Sulu and Scotty followed the footsteps about 150 meters into the forest until they came across another clearing. In the middle of the clearing was a small plastic container that looked like a bear. Inside was honey.

“Look, Mr. Scott,” said Sulu with excitement, “there’s a honey bear! I used to have those when I was a boy back on Earth. I have some crackers in the shuttle. Why don’t we take this back with us and we can have a snack.”

“I am a wee bit hungry, laddie,” replied Scotty. “Sounds like a good idea to me.”

They walked over to the bottle and Sulu leaned over to pick it up.

As he wrapped his hand around the little bear’s waist, a net came flying up out of the ground and left them both dangling in the air.

This event surprised both men greatly, but not as much as what they saw when they looked out from their prison. Across the way, about 10 meters from their position, were three more men caught in another net.

Kirk paced back and forth across the trash-laden living room as he tried to devise a plan of escape. They had already tried the door knob, but it wouldn’t turn. There were no windows in this room, so climbing out wasn’t an option. Digging a tunnel through the floor and outside to freedom crossed his mind, but for that they’d need a shovel, and he’d left his on the ship. He was just about to give up when…

“Captain, our tricorders are once again functioning,” announced Spock.

“Great!” yelled Kirk in a subdued yet forceful tone, his mind already churning with this new information. “Scan the cottage.”

“Already underway.”

Kirk waited a few short moments. “Well, what have you got?”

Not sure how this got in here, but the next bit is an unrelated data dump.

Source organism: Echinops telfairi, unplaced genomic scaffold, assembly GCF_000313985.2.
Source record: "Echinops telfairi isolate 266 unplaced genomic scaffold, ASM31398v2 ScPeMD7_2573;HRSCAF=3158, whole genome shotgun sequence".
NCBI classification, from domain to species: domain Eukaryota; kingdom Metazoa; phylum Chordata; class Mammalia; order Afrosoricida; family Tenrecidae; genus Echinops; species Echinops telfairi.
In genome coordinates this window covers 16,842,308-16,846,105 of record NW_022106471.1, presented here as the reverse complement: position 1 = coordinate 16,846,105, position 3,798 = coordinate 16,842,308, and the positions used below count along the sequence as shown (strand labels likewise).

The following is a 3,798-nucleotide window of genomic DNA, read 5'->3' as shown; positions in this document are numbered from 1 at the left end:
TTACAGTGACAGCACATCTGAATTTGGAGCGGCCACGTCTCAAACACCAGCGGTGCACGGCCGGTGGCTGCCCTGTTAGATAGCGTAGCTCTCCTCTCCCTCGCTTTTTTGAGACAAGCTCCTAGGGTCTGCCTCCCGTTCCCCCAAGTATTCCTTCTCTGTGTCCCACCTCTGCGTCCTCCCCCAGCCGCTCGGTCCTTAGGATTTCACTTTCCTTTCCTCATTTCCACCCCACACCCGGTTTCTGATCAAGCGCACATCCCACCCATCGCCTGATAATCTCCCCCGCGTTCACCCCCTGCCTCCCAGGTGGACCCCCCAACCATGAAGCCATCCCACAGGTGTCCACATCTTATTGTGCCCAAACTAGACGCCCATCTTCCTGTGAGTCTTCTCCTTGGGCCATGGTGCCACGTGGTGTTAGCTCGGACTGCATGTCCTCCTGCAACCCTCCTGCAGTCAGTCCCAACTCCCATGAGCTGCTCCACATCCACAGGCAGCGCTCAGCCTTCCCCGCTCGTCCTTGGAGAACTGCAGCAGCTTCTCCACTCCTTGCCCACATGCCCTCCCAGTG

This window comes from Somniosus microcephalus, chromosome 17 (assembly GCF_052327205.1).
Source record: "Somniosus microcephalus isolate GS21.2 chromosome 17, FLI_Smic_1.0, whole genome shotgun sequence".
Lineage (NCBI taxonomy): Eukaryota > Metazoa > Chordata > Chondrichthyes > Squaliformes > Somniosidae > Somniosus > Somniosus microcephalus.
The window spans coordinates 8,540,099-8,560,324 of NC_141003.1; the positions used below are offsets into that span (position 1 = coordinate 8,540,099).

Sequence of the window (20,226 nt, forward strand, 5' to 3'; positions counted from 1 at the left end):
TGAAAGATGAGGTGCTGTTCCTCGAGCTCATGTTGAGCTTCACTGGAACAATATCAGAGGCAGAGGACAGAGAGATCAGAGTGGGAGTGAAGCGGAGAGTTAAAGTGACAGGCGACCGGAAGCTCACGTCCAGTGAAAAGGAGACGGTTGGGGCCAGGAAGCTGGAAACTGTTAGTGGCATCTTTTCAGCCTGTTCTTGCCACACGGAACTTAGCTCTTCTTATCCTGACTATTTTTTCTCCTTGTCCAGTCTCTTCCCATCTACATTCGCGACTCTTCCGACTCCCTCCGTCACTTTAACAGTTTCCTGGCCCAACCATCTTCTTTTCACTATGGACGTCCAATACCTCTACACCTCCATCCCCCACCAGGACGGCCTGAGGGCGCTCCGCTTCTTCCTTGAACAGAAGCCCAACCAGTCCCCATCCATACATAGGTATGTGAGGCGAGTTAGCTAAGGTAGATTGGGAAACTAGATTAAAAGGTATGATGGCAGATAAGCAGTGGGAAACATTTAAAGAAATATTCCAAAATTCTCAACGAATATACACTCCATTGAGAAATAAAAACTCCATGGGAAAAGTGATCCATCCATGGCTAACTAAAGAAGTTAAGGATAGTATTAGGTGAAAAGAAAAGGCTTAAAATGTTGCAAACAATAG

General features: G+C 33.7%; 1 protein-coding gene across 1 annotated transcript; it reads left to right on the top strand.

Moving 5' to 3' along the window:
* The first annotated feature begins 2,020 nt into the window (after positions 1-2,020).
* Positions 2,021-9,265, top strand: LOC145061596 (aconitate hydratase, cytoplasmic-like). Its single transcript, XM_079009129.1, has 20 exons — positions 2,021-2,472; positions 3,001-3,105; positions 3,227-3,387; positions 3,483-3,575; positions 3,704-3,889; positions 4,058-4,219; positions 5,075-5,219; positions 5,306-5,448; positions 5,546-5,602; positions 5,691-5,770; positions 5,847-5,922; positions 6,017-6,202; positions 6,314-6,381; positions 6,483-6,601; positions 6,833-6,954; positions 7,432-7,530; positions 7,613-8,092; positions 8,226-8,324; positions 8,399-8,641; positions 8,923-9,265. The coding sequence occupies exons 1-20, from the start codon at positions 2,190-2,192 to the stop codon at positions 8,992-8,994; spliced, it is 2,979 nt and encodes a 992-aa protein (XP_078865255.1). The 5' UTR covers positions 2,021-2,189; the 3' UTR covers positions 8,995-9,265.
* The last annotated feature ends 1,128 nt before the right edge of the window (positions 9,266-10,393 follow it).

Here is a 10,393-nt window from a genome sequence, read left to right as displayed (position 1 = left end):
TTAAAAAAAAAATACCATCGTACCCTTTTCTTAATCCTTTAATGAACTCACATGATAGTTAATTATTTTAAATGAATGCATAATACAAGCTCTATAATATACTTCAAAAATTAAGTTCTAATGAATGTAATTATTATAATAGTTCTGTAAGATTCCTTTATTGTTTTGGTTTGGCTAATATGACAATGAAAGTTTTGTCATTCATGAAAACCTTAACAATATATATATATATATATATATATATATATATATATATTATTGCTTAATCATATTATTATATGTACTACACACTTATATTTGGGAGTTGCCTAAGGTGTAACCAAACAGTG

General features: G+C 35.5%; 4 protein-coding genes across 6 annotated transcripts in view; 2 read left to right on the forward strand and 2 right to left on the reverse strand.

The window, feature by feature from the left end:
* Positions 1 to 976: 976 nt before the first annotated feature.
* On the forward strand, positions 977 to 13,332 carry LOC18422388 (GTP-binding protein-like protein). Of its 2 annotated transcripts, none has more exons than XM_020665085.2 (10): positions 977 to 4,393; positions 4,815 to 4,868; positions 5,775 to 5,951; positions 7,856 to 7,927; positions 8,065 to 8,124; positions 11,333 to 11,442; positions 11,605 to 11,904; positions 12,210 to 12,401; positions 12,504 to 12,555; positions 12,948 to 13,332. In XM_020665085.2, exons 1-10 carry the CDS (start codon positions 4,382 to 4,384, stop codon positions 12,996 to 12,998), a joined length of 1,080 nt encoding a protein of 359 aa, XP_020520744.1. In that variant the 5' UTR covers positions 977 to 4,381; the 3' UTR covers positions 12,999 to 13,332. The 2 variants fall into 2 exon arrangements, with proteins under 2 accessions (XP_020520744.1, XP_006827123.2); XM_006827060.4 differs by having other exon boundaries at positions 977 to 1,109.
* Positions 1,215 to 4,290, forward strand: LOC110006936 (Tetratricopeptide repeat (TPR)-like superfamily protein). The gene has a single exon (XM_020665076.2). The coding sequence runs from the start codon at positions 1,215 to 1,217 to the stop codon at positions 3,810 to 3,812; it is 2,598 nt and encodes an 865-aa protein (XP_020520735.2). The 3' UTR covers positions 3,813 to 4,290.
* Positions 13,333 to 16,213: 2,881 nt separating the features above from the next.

“Fascinating,” replied Spock. “There appear to be two additional life forms on the second floor.”

“Are you certain they’re not the bears?”

“Affirmative. All three bears are now on the first floor, just beyond this door.”

“We have to get out of here and inform them that someone is hiding in their cottage. Any ideas.”

“Well, since the tricorder is working,” offered Uhura, “the phaser probably is, too.”

“Good thinking, Lieutenant.”

They all stepped back. Spock lifted his phaser and aimed it at the door. A red beam leapt out from the weapon and struck the knob, which began to glow bright red from the heat. Suddenly there was a loud crackle and smoke began to float up into the air.

The door popped open.

Out rushed the Starfleet officers followed by Little Red Riding Hood, who was skipping and whistling in excitement over her newfound freedom.

“Papa Bear,” called out Kirk, “there’s something you should know about your cottage.”

“Something other than the fact that it will play host to a delicious dinner of you tonight?”

“Yes,” shot back Kirk. “There is someone hiding upstairs. Our equipment has started working again and we picked up their life signs on our tricorders.”

“How convenient,” said Mama Bear, doing her best Church Lady impression.

“This is no time for variety show skits,” said McCoy in annoyance, “someone could be dying up there. For God’s sake, bear, let me help.”

Papa Bear finally agreed to have a look and everyone ascended the staircase. Little Red found it difficult to skip on the stairs, so she resigned to walking.